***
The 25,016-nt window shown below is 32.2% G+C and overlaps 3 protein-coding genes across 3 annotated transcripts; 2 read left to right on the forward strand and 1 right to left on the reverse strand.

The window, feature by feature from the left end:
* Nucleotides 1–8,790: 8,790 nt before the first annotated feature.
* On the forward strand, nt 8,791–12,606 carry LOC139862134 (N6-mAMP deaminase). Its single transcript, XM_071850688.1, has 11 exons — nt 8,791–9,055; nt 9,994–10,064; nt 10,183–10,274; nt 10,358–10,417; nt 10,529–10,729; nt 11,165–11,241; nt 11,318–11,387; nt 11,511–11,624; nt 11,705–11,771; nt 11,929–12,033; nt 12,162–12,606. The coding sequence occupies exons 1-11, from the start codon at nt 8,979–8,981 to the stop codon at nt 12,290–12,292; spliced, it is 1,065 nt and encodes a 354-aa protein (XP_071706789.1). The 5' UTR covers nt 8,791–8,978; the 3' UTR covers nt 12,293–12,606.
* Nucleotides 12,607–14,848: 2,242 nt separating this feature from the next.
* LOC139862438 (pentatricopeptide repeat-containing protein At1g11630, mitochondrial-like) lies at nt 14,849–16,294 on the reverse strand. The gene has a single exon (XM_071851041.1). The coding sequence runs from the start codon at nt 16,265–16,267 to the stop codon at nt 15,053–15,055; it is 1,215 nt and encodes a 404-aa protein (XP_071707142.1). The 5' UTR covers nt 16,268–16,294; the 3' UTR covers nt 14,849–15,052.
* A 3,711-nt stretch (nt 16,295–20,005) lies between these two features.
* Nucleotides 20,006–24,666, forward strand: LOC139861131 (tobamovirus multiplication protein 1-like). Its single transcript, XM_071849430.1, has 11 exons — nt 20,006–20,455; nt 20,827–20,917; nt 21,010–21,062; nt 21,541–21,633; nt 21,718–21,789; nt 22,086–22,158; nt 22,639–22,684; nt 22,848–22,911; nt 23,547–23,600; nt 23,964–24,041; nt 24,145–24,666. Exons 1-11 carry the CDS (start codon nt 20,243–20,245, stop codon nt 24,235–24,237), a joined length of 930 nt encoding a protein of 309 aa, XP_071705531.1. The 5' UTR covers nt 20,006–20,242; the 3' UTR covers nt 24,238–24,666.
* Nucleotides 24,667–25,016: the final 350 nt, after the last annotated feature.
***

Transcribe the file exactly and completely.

The 25,016-nt window shown below is 32.2% G+C and overlaps 3 protein-coding genes across 3 annotated transcripts; 2 read left to right on the forward strand and 1 right to left on the reverse strand.

The window, feature by feature from the left end:
* Nucleotides 1–8,790: 8,790 nt before the first annotated feature.
* On the forward strand, nt 8,791–12,606 carry LOC139862134 (N6-mAMP deaminase). Its single transcript, XM_071850688.1, has 11 exons — nt 8,791–9,055; nt 9,994–10,064; nt 10,183–10,274; nt 10,358–10,417; nt 10,529–10,729; nt 11,165–11,241; nt 11,318–11,387; nt 11,511–11,624; nt 11,705–11,771; nt 11,929–12,033; nt 12,162–12,606. The coding sequence occupies exons 1-11, from the start codon at nt 8,979–8,981 to the stop codon at nt 12,290–12,292; spliced, it is 1,065 nt and encodes a 354-aa protein (XP_071706789.1). The 5' UTR covers nt 8,791–8,978; the 3' UTR covers nt 12,293–12,606.
* Nucleotides 12,607–14,848: 2,242 nt separating this feature from the next.
* LOC139862438 (pentatricopeptide repeat-containing protein At1g11630, mitochondrial-like) lies at nt 14,849–16,294 on the reverse strand. The gene has a single exon (XM_071851041.1). The coding sequence runs from the start codon at nt 16,265–16,267 to the stop codon at nt 15,053–15,055; it is 1,215 nt and encodes a 404-aa protein (XP_071707142.1). The 5' UTR covers nt 16,268–16,294; the 3' UTR covers nt 14,849–15,052.
* A 3,711-nt stretch (nt 16,295–20,005) lies between these two features.
* Nucleotides 20,006–24,666, forward strand: LOC139861131 (tobamovirus multiplication protein 1-like). Its single transcript, XM_071849430.1, has 11 exons — nt 20,006–20,455; nt 20,827–20,917; nt 21,010–21,062; nt 21,541–21,633; nt 21,718–21,789; nt 22,086–22,158; nt 22,639–22,684; nt 22,848–22,911; nt 23,547–23,600; nt 23,964–24,041; nt 24,145–24,666. Exons 1-11 carry the CDS (start codon nt 20,243–20,245, stop codon nt 24,235–24,237), a joined length of 930 nt encoding a protein of 309 aa, XP_071705531.1. The 5' UTR covers nt 20,006–20,242; the 3' UTR covers nt 24,238–24,666.
* Nucleotides 24,667–25,016: the final 350 nt, after the last annotated feature.